There's a critical character, Ray Tyro, who's a former Army Ranger turned freelance security contractor. A merc, he's been hired to gather information on the Standard and the man who owns it. With his job done, Tyro's roughing it in the Catskills, spending a season or two in the wild as a way to get centered. This hardscrabble Nathaniel Rateliff ballad captures the conundrum that is Tyro — tough to know if he's the lamb, the stone, or the butcher holding the cleaver that cuts to the bone.

6. "Causeway" by Love Over Gold
This band is, at present anyway, a one-off formed by a duo of solo artists: Pieta Brown and Lucie Thorne. All their songs are stunningly simple. Two women with nothing more to complicate matters than their words, their voices, and their guitars, and that's more than enough. It isn't pure. It isn't all emotion. It's earthy and heady and smart. Complex, heartrending, and thought-provoking music making the most of a few moving parts, and "Causeway" gets at the sentiment of leaving, of deserting with good cause, its chorus: "I'm not going back."

7. "Codeine" by Trampled by Turtles
The husband that Smith leaves is a pillhead, a wastrel, Travis. He's the embodiment of all the guys I grew up with who were — and still are — choked out by blue-collar poverty. You hear of the opiate epidemic. The truncating lifespans of white working-class men. Well, Travis is what happens when you lose some of your privilege. It's overdue but it ain't pretty, though the song is — both spirited and sedate in that signature way of Trampled by Turtles, a speedball of a band — and this anguished ditty of course owes a tragic debt to Townes Van Zandt's "Waiting Around to Die."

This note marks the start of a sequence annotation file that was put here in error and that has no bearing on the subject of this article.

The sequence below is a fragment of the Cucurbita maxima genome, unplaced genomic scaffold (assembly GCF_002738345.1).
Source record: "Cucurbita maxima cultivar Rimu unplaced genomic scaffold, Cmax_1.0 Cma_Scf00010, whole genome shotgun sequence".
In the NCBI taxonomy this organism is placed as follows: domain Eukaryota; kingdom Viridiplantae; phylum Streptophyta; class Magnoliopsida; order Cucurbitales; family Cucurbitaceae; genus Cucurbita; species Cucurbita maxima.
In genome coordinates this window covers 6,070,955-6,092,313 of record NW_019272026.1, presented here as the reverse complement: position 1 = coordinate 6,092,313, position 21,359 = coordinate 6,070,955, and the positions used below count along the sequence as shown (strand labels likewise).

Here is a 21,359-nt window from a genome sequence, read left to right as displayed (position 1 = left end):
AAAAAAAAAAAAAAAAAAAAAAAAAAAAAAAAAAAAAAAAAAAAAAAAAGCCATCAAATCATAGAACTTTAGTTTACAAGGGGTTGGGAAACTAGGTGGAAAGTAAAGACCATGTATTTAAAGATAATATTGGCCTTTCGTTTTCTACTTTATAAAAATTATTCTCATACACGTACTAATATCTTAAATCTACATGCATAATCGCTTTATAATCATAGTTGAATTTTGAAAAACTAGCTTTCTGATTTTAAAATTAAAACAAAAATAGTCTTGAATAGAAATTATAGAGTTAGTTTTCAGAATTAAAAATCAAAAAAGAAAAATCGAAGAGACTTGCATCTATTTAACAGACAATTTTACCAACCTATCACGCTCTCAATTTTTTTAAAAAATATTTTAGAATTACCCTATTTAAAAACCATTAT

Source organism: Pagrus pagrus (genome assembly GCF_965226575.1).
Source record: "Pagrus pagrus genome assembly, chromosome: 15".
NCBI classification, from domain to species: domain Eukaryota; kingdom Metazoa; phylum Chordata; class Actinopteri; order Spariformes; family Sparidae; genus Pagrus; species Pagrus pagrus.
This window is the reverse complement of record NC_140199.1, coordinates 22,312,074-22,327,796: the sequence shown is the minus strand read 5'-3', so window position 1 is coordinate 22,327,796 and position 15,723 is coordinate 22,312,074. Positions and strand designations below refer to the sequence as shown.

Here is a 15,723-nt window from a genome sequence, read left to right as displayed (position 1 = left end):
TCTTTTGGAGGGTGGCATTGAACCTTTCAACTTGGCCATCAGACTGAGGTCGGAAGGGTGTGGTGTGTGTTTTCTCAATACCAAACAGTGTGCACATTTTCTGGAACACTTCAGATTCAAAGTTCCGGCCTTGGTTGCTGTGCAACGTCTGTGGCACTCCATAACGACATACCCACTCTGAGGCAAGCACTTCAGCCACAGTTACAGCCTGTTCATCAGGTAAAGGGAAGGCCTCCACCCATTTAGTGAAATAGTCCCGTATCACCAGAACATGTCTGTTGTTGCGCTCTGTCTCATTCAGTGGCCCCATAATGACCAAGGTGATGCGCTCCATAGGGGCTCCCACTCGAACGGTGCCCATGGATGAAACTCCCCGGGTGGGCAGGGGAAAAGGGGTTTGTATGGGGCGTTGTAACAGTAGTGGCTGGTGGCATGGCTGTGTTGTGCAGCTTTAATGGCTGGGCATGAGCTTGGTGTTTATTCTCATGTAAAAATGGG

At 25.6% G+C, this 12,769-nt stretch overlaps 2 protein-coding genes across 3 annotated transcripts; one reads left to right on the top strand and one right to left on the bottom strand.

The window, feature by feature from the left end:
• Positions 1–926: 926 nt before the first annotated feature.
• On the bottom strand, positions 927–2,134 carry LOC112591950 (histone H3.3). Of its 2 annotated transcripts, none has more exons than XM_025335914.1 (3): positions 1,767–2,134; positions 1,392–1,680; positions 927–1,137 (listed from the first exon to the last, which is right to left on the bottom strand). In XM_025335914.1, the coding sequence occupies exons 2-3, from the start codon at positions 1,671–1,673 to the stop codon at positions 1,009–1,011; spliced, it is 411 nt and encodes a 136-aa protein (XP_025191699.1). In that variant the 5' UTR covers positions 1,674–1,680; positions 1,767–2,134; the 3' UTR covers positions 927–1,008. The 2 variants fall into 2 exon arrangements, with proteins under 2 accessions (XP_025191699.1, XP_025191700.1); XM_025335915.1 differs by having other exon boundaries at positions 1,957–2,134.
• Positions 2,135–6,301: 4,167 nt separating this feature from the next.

8. "Written on the Forehead" by PJ Harvey
Smith suffers from PTSD. One terrible hallmark of the disorder (which I know intimately) is how it drags the past kicking and screaming into the present. This PJ Harvey song bottles the lightning of one or two of Smith's wartime flashbacks, and I can't help but be enlivened by Harvey's outrage on Let England Shake. Harvey's taking stock from across the Atlantic, where the West is in decline and it's the West's own damn fault. Tony Blair is mostly to blame for abetting George W. Bush's catastrophic invasion of Iraq. If the EU and the USA are doomed, bound to meet a bad end in either a bang or a whimper, the McGuffin of WMD is where it all started to go terribly wrong. And PJ Harvey knows it. The tricky thing about Harvey is: even at her pessimistic worst, in her songs of wrenching decline, she can't help but sound uplifting. That — her encouraging rage, and the earned rage of women like her — gives me hope.

9. "Sovay" by Andrew Bird
There's a scene about 2/3 through the novel that's something of a sendup to the attack on Vin Drin Dop or Lop in Apocalypse Now, when Col. Kilgore stages his massive Air Cav assault, complete with loudspeakers and longboards, to take a Viet Cong-controlled point that offers a coveted six-foot left, because Charlie don't surf. My paltry version is to Francis Ford Coppola's epic scene what Elmer Fudd's "Kill the Wabbit" is to Wagner's "Ride of the Valkyries." In it, the homeless vets squabbling on the grounds of the Standard are bombarded by a mass die-off of brown bats. I hear the serene "Sovey" wafting over the apocalyptic scene. The traditional English folk ballad, of the same title, that inspired Bird's version is about a young woman, Sovay, who disguises herself as an armed highwayman to test her suitor by robbing him. There's some of Sovay in Smith, but there's little Sovay in "Sovay," at least as Bird geopolitically reimagines it: "They're playing Ride of the Valkyries / With no semblance of grace or ease / And they're acting on vagaries/ With their violent proclivities / And they're playing Ride of the Valkyries."